Two bills join Missouri’s urgent tort reform effort

Continuing their work to restore a pro-physician climate to Missouri, Senate lawmakers held additional hearings on improving the state’s medical malpractice statutes.

This week, Sen. Bob Dixon, R-Springfield, presented a pair of bills intended to change evidence standards in medical malpractice suits as well as place limits on punitive damages.

Sen. Dixon’s Senate Bill 583 would require that medical malpractice plaintiffs provide “clear and convincing” evidence in order to claim noneconomic damages. The current standard is for plaintiffs to provide a “preponderance” of evidence.

Sen. Dixon also presented Senate Bill 585, which limits punitive damages to $500,000 or five times the judgment awarded to the plaintiff.

The bills were heard in the Senate Judiciary Committee, which did not vote on either proposal. The Missouri Chamber of Commerce and Industry supports the measures.

“Without reasonable caps on medical malpractice and tort judgments, Missouri can expect to see rising malpractice insurance premiums which increase the cost of medical care for all Missourians,” said Jay Atkins, Missouri Chamber general counsel. “We need to make sure we are keeping costs reasonable while also protecting our doctors from expenses that make it prohibitive to practice in Missouri.”

In addition to Sen. Dixon’s proposals, a number of tort and medical malpractice bills are currently moving in the General Assembly. Among these bills is House Bill 1173, sponsored by Rep. Eric Burlison, R-Springfield, which was passed by the House and is awaiting a Senate committee hearing. Senate Bill 589, sponsored by Sen. Dan Brown, R-Rolla, is on the Senate floor calendar for further debate.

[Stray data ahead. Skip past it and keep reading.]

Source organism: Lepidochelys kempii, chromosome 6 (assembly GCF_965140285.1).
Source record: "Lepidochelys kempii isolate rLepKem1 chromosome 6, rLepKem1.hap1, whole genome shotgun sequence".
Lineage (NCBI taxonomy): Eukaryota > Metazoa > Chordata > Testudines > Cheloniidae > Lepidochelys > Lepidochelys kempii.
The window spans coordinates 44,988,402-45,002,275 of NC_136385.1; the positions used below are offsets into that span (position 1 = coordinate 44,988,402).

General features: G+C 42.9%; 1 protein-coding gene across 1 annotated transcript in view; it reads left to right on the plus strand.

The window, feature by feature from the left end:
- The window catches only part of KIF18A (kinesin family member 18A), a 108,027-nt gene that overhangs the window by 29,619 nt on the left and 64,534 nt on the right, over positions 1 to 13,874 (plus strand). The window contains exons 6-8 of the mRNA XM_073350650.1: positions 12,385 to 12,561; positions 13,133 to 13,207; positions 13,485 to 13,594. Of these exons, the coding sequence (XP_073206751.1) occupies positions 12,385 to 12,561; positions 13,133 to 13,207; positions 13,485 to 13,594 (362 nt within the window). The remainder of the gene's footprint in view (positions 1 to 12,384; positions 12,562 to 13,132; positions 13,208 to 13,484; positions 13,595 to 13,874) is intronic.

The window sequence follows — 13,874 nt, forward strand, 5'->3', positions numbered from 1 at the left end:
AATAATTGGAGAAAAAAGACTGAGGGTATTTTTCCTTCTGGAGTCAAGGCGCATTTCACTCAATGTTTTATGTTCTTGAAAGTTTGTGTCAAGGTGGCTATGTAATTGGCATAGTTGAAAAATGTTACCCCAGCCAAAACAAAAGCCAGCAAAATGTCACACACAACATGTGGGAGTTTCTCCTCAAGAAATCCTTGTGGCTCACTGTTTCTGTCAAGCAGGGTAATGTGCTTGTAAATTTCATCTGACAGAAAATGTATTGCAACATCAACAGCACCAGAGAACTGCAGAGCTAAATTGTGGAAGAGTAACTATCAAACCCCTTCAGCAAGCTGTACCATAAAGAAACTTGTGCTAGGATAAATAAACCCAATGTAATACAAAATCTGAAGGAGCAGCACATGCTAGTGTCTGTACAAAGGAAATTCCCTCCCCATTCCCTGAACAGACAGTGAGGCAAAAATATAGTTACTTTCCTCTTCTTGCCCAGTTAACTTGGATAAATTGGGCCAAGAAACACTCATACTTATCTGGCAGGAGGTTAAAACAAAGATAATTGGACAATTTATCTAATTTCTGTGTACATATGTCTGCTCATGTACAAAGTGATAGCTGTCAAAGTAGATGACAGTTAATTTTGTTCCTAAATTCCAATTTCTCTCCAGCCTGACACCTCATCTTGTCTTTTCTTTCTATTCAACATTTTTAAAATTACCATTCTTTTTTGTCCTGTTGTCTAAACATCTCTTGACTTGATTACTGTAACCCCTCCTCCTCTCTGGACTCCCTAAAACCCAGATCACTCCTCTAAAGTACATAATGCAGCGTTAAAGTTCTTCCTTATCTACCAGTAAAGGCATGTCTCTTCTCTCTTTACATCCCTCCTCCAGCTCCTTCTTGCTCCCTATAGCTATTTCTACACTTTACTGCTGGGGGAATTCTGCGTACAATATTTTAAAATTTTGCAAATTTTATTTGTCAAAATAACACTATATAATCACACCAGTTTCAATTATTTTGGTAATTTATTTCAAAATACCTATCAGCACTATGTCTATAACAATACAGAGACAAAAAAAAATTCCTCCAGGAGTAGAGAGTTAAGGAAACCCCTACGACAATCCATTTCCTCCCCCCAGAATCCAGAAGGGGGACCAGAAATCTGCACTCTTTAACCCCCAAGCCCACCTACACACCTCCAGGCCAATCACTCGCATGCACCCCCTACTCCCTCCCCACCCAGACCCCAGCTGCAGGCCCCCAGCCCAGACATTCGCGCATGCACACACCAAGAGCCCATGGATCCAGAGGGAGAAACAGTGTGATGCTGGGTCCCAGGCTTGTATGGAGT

The urgency this year to tackle tort and medical malpractice statutes comes after the Missouri Supreme Court threw out the state’s previous tort reform effort, which was passed in 2005.

The Missouri Chamber will continue to monitor the progress of this legislation and work toward the passage of meaningful tort reform this session.

For more information on tort reform legislation, please contact Jay Atkins at or by phone at 573-634-3511.


House passes legislation to protect health care access and keep doctors in our state; Senate considers even broader tort reforms

The capitol was full of white-coated Missouri doctors who came to encourage lawmakers to support legislation that would protect access to health care and keep doctors in our state.  Lawmakers showed their support, by taking action on a priority of the medical community: reinstating non-economic damage caps on medical malpractice claims.

On Wednesday, the Missouri House gave final approval to House Bill 1173, legislation that creates a statutory cause of action for medical malpractice and reinstitutes the 2005 caps on non-economic damages abrogated by the Missouri Supreme Court’s decision in Watts.   The legislation, sponsored by Rep. Eric Burlison, a Republican from Springfield, is supported by the Missouri Chamber of Commerce and Industry.

“We support lawmakers’ decision to protect health care access and keep doctors in our state by reinstating these reasonable caps,” said Missouri Chamber President and CEO Dan Mehan.  “We are also encouraged to see an appetite for common-sense tort reform by House leadership.”

The 2005 caps were part of a bi-partisan effort to bring stability to Missouri’s out-of-control tort system. If reasonable caps are not reinstated Missouri will again face the exact health care crisis remedied by the 2005 reforms.